Unlike many of its 1980s blockbuster rivals, though, Flash Gordon was never granted a sequel – partly due to its underwhelming box office returns overseas. But there was talk – Jones says he signed a contract for “at least five or six” potential follow-ups, while Blessed recalls having conversations with producer De Laurentiis about a sequel set on Mars.
“Dino talked to me about Mars, Flash Gordon’s trip to Mars. And I said, ‘Well, great, because it would be very nice to bring into it the Clay People [a tribe native to Mars who appears in the 1938 film serial Flash Gordon’s Trip to Mars]’ – I think in the original series, the Clay Men were wonderful, but they didn’t go ahead with it.”
If there had ever been a sequel, Hodges says he wouldn’t have returned to the director’s chair, admitting that the film’s so-called cliffhanger ending – in which a caption reading “The End” appears on the screen, before a question mark is appended – was intended as “a sort of joke”.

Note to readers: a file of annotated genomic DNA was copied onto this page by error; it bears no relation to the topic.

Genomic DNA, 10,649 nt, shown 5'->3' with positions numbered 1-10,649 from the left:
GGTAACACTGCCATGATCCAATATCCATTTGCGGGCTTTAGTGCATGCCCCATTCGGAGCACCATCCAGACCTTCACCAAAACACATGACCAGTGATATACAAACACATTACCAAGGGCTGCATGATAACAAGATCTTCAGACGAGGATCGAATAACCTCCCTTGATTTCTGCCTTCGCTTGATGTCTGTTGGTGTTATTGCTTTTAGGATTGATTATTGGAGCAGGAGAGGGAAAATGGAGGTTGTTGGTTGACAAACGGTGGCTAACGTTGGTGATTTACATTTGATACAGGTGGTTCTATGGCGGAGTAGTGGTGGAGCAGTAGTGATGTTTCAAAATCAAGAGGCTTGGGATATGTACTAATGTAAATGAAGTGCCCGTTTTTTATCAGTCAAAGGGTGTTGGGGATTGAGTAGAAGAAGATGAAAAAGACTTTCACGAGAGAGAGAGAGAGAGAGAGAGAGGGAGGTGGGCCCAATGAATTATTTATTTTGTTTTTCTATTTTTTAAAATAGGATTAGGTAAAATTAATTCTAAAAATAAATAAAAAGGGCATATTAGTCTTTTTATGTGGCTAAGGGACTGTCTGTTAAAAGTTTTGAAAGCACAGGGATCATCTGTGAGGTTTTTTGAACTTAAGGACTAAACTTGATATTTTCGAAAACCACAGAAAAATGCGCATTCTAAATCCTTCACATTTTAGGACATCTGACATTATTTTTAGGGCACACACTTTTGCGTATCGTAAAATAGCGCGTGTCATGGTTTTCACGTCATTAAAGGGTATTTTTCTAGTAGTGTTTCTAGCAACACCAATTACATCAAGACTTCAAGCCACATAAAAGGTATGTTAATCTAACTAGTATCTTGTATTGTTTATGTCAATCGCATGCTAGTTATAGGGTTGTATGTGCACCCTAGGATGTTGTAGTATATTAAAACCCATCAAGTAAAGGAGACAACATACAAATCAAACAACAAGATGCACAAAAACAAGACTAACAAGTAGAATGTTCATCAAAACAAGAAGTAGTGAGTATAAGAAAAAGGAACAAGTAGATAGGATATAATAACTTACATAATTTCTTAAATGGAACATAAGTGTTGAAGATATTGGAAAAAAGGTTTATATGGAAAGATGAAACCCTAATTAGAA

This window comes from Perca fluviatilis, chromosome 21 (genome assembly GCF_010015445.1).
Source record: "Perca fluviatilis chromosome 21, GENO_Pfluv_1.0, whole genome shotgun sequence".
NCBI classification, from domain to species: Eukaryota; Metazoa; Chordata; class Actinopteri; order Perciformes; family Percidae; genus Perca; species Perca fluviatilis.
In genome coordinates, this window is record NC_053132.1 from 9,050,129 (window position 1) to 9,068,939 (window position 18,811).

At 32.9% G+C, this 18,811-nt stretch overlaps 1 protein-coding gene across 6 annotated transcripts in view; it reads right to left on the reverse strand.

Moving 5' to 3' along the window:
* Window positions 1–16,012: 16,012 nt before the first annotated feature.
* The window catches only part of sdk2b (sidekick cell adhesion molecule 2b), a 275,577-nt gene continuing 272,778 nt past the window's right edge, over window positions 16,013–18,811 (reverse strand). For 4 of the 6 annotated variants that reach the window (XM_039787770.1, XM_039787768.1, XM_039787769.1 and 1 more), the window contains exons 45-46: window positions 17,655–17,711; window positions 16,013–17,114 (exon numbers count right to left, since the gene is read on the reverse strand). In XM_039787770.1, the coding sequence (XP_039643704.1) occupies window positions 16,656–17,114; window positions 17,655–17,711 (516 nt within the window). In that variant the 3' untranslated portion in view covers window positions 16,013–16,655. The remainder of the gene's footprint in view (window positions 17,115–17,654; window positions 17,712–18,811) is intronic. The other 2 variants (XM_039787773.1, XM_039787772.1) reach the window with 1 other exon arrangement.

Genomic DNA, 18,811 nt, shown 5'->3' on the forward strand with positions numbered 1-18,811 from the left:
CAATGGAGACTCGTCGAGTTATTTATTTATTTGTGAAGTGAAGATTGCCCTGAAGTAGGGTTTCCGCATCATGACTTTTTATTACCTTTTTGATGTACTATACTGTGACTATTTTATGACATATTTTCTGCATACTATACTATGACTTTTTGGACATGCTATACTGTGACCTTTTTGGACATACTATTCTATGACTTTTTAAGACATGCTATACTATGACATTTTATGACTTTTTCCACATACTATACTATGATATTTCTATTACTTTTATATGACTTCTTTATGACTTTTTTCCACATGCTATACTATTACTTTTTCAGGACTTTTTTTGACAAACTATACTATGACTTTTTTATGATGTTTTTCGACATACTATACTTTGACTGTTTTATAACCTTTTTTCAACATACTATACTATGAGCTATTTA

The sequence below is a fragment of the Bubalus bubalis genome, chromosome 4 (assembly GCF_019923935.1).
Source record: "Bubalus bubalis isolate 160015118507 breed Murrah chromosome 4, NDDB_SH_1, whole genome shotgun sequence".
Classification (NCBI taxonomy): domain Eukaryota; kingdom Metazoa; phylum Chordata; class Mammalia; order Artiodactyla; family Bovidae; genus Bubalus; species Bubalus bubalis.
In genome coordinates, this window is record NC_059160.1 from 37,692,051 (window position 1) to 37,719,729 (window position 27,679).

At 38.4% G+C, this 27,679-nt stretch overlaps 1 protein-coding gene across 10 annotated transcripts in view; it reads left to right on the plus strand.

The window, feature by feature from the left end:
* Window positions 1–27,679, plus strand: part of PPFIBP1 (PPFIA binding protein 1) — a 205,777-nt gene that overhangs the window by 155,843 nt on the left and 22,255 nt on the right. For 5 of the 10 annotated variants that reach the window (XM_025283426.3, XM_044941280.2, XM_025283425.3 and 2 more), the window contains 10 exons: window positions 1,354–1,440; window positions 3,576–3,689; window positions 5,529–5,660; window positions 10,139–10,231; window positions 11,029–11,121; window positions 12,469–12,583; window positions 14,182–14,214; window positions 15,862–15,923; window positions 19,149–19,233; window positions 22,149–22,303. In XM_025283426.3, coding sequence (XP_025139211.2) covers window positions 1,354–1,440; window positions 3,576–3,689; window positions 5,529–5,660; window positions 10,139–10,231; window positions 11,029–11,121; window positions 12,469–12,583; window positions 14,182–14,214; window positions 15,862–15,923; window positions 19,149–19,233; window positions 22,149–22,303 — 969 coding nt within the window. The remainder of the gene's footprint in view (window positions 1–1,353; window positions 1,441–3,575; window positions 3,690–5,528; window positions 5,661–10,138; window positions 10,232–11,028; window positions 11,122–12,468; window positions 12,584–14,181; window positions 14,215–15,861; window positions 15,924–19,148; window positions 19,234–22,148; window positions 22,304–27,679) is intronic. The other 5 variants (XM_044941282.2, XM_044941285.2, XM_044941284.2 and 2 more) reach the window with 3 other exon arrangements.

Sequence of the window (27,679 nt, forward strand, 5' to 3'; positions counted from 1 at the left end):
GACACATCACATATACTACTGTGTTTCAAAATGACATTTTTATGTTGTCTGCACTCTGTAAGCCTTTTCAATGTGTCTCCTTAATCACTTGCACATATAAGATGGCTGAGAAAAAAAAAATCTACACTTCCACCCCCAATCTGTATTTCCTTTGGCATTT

“I spent most of two years on this film, I certainly wasn’t going to make another one!” he laughs. “I wanted to get back to serious films, which I managed to do.”
Like any classic property, though, rumours of a remake constantly circle Flash Gordon, with Matthew Vaughn and Taika Waititi both linked to the project in recent years. If it ever happens, Blessed won’t be queueing up on opening night.
“You will not even remotely compare to the original,” he insists. “Leave it alone! For God’s sake, leave it alone. If you want to bring us back and make us younger, because you can do that with the techniques now, that’s fine, you still can do Mars. But don’t [remake it] – no no no! F**king leave it alone!”
Likewise, the only advise Hodges is willing to offer to any director setting his sights on a Flash Gordon remake is “not to do it”. “I have to share all the credit with the crew and cast and everybody, it was a collective effort,” he says. “But whatever that was, it’s a unique film, and I don’t think you could make a sequel, let alone a remake.
“And if it’s anything like the remake of Get Carter, I’ll spit blood!”